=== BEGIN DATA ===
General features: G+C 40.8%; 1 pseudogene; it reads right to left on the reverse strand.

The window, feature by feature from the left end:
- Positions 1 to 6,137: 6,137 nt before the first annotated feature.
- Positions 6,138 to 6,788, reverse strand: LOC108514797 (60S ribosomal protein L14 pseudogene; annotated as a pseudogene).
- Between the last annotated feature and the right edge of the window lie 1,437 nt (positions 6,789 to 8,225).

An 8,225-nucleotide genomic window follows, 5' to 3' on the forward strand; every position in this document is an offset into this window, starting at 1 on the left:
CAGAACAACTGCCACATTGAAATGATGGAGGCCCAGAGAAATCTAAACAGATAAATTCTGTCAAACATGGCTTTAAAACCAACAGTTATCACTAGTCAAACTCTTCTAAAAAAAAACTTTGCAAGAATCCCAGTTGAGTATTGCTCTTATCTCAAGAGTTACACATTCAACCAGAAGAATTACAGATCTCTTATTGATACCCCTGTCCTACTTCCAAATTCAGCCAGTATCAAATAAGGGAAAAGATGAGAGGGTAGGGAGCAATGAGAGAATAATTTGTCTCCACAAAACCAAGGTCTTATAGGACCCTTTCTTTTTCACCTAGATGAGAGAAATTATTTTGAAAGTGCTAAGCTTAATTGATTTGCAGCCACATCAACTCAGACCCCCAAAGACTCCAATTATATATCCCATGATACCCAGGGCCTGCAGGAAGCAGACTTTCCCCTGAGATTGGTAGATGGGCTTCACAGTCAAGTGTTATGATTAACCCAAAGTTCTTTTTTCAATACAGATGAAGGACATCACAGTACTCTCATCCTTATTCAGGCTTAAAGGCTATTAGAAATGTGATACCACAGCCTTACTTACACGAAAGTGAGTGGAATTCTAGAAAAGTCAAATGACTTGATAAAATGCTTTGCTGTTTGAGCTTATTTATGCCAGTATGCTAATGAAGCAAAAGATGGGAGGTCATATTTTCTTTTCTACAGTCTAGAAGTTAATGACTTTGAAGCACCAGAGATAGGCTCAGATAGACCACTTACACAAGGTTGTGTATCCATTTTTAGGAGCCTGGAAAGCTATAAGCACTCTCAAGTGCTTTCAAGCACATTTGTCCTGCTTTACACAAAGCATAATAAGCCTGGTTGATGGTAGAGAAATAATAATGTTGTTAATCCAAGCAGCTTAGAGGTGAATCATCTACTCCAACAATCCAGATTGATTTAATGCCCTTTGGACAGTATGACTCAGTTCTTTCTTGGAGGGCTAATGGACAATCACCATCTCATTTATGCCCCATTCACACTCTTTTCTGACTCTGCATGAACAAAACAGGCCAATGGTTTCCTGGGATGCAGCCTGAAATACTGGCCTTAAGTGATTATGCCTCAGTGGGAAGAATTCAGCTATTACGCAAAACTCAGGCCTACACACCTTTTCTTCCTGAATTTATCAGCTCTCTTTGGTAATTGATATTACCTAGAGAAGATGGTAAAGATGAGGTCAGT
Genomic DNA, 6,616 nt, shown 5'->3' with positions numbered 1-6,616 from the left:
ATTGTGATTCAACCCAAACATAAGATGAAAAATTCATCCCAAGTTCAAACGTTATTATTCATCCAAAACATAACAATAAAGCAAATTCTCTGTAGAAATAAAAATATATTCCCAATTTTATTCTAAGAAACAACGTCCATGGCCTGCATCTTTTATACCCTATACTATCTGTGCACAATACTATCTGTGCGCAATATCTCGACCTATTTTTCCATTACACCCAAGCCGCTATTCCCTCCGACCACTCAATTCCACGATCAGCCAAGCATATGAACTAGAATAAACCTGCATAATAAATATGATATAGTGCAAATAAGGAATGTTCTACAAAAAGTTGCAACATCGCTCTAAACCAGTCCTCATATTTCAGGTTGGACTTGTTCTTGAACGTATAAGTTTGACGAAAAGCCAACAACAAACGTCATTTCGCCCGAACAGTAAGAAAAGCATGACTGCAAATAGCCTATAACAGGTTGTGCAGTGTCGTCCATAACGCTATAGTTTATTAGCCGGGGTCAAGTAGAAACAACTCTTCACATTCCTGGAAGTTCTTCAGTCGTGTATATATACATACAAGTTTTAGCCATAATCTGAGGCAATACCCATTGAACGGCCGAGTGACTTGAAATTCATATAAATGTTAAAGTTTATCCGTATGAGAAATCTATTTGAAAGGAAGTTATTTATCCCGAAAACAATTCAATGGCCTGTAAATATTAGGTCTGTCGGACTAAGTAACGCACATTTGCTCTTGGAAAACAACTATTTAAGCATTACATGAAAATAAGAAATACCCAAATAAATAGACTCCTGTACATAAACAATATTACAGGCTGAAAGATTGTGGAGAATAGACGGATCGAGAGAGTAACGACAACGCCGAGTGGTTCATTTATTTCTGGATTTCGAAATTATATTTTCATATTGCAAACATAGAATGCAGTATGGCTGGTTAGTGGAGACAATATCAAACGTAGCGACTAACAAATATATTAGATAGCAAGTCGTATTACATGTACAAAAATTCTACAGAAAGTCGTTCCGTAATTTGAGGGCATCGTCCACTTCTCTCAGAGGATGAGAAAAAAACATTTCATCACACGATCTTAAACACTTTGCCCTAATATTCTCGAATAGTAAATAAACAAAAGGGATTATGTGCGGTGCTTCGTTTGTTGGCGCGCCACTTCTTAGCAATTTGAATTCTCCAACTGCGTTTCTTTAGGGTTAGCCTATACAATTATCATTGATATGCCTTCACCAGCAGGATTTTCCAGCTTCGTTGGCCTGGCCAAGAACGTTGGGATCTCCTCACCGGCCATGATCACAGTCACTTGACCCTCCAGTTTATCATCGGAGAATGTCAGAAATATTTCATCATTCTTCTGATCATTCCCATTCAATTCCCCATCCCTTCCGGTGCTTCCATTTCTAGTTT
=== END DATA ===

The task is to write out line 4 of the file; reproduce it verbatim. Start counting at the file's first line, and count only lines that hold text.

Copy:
- Positions 6,138 to 6,788, reverse strand: LOC108514797 (60S ribosomal protein L14 pseudogene; annotated as a pseudogene).